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Re: Autopilot and Stuff
On Sat, 30 May 1998 09:05:50 +1100 email@example.com (Mr Greg Poole)
>Has anybody had any first hand experience with the fitting and use of
>Model 30 Autopilots with altitude hold in Velocitys?
I have not had the fortune to install a S-TEC 30 series (or 20 series for
that matter!) is a Velocity. One of the most noticeable 'problems' with
all (Century and S-TEC) two axis autopilots installed so far in the
Velocity has been the pitch stability in altitude hold when going from
one person in the aircraft to two or more. The problem is the pitch
feedback gain from the gyro to the servo.
Because of the light wing loading and the size of the elevator, with only
one person in the plane (the Pilot) a little bit of effort (read servo
torque) goes a long way. When there is a greater load on the elevator,
more "effort" is needed to "lift the nose".
For arguement sake in a normally working autopilot, if during flight with
two or more people, one degree in pitch attitude off of straight and
level produces 1 volt to the servo motor drive and 5 degrees of pitch
attitude off straight and level produces 12 volts.
These voltage changes properly maintain a straight and level aircraft
based on the sensitivety of the nose. Now, remove approximately 50% of
the wing loading to the canard. Now, with the same "amount" of
correction, but with half the effort needed to maintain straight and
level, the nose will tend to overshoot, thus causing oscillations. That
is why most pilots with altitude hold wind up flying with some amount of
additional weight on the copilots side or even without the altitude hold
The only reasonable solution is to be able to select a predetermined,
fixed gain for single or multiple passengers. Since this gain is 'fixed'
at the factory with a resistor (usually), it would require being able to
externally select the proper value of the resistor for the amount of gain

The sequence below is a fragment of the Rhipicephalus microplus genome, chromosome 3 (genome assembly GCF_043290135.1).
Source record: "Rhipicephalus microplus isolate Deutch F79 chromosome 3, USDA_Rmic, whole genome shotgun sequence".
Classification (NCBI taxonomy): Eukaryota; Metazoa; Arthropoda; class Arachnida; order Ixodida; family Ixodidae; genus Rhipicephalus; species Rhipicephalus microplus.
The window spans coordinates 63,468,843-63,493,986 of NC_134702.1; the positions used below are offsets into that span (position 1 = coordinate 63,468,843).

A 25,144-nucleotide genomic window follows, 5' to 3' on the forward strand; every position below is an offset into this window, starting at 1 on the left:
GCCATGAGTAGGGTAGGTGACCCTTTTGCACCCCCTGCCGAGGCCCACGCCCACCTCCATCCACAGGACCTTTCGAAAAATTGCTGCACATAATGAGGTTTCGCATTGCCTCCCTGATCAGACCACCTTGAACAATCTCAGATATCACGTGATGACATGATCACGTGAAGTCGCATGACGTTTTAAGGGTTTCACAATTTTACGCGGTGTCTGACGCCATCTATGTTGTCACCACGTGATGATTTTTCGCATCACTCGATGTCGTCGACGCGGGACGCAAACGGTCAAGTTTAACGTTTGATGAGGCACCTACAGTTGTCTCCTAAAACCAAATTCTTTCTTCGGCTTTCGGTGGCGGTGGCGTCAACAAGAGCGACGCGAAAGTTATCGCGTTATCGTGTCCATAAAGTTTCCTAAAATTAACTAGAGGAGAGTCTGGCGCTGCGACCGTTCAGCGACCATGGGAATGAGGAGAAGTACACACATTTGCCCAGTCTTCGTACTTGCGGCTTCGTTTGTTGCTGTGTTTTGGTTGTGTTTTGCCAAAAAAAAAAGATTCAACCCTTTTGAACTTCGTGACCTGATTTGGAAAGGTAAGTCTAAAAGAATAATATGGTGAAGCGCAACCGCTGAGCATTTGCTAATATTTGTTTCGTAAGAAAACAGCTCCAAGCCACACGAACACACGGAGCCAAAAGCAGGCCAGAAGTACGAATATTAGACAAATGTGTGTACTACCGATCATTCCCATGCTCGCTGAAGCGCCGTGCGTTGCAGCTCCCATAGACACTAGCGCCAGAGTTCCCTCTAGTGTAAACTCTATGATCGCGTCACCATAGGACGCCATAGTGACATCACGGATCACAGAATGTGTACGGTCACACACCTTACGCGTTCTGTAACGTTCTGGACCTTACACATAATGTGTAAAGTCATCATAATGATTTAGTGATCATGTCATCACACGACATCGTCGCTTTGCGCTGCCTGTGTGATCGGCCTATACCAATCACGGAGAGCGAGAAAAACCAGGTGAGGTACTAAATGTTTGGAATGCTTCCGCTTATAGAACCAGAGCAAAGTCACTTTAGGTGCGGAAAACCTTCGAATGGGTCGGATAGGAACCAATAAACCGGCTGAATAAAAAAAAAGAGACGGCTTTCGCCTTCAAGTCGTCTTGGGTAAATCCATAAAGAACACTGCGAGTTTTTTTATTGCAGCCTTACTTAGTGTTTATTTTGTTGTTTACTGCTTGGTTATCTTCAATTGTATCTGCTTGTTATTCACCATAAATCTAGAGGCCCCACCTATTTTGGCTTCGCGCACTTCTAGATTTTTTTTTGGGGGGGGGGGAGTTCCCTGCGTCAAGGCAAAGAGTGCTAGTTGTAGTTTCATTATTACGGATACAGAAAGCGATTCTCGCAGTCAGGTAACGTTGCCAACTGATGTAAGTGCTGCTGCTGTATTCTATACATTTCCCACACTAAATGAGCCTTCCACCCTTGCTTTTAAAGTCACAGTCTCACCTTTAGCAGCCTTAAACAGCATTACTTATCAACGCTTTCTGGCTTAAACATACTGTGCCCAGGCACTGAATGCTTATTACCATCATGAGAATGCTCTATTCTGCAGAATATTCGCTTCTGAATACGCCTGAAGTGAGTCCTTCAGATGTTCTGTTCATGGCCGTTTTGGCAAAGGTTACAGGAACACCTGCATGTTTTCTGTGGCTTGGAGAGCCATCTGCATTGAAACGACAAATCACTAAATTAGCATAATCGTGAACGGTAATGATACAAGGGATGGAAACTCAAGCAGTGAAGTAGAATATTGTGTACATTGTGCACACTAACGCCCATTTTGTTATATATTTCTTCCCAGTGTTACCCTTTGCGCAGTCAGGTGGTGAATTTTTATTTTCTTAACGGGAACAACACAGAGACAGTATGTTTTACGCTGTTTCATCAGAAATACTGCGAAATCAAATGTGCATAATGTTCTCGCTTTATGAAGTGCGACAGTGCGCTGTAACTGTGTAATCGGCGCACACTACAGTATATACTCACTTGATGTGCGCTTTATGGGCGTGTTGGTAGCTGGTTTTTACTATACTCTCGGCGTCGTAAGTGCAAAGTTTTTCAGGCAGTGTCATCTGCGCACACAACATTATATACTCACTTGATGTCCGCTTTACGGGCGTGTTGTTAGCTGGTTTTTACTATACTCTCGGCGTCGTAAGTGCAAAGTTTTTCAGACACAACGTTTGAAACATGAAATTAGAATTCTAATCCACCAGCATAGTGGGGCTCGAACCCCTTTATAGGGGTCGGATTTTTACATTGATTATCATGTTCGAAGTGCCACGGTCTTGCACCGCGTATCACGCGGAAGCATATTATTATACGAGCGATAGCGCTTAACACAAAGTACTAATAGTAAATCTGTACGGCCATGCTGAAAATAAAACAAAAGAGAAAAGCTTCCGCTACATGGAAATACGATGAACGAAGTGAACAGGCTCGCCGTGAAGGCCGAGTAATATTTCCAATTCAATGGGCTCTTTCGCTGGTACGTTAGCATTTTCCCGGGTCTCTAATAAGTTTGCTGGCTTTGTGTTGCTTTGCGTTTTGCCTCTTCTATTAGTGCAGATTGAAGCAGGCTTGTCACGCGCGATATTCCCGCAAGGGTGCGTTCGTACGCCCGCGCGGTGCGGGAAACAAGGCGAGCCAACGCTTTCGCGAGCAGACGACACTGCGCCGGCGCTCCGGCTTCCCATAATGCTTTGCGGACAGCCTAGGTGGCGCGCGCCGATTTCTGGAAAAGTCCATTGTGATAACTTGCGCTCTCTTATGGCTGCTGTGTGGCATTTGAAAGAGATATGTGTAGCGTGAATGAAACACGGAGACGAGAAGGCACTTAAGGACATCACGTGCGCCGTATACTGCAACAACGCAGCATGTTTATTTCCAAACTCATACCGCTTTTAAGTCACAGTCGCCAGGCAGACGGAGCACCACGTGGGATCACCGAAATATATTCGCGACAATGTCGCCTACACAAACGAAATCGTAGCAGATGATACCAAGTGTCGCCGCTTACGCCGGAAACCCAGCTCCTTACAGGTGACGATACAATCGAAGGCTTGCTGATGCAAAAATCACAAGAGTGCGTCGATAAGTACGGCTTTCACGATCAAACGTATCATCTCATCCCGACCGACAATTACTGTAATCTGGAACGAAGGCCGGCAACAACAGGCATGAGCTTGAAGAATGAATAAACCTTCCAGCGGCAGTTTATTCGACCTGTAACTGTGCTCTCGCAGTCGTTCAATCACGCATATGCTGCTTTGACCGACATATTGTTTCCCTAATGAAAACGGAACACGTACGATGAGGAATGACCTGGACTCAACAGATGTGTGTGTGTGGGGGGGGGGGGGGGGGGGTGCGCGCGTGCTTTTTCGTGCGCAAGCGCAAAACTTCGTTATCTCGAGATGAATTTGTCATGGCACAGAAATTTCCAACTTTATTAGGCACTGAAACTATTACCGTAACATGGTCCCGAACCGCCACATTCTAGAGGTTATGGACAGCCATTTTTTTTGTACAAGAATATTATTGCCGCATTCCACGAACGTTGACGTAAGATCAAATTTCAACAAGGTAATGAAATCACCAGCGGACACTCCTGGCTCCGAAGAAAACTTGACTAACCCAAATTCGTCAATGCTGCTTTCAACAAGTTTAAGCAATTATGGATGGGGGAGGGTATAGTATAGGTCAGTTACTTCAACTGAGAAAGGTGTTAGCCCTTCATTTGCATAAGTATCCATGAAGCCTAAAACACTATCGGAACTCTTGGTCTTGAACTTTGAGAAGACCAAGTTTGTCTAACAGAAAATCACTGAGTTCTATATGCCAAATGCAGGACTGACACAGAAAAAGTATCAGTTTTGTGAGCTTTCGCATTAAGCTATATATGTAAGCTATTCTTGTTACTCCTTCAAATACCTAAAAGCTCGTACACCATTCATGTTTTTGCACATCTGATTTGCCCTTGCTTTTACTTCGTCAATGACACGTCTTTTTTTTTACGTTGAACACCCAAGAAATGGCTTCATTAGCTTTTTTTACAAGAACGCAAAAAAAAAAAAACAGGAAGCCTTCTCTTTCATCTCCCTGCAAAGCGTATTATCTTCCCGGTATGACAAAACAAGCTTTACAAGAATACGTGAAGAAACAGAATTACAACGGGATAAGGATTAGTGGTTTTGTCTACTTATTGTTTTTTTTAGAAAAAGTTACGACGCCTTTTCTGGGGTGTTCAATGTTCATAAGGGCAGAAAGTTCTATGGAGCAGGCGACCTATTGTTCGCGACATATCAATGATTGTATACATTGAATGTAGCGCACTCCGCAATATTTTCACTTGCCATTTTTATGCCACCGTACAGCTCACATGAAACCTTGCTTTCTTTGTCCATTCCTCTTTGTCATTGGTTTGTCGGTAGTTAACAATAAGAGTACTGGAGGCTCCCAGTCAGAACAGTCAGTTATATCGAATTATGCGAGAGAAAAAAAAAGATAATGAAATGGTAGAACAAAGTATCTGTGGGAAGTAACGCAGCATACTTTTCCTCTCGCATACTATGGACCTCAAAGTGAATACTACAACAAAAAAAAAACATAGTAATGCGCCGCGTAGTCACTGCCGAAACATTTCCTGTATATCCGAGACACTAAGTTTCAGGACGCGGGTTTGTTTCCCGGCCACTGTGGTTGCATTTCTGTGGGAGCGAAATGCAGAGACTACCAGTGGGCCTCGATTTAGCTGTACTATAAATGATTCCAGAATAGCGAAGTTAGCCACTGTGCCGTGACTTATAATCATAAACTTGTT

required. The autopilot folks are not quite yet willing to give the
average pilot the ability to monkey with thier equipment like that. The
average pilots surviving widow's attorney may have something to say and
do about that, if you know what I mean.
I should stress. these are arbitrary numbers. Most autopilot systems now
use PWM, or Pulse Width Modulation, which results in different durations
of pulsed +12 volts to the servo motor. I know that Century does. or did
at least, use +/- variable voltage to the motor for direction and torque
Other than that, both autopilot systems provide very good flying
characteristics. I think those who know me, know I prefer the Century
system because it allows for Glideslope coupling and attitude coupling.
Turn the Century on during climbout and it will maintain attitude. The
S-Tec won't. Intercept the glideslope with the Century, it will
automatically disengage altitude hold and track the glideslope until the
pilot disengages the autopilot. I have actually flown one (Century
autopilot) down to (not into!) the runway in a Cessna 414 before. It
'flared and trimmed' the airplane while all we did was manipulate the
throttles! The S-Tec will fly right through the glideslope without pilot
Hope this is of some help!
Safe and Speedy Construction!
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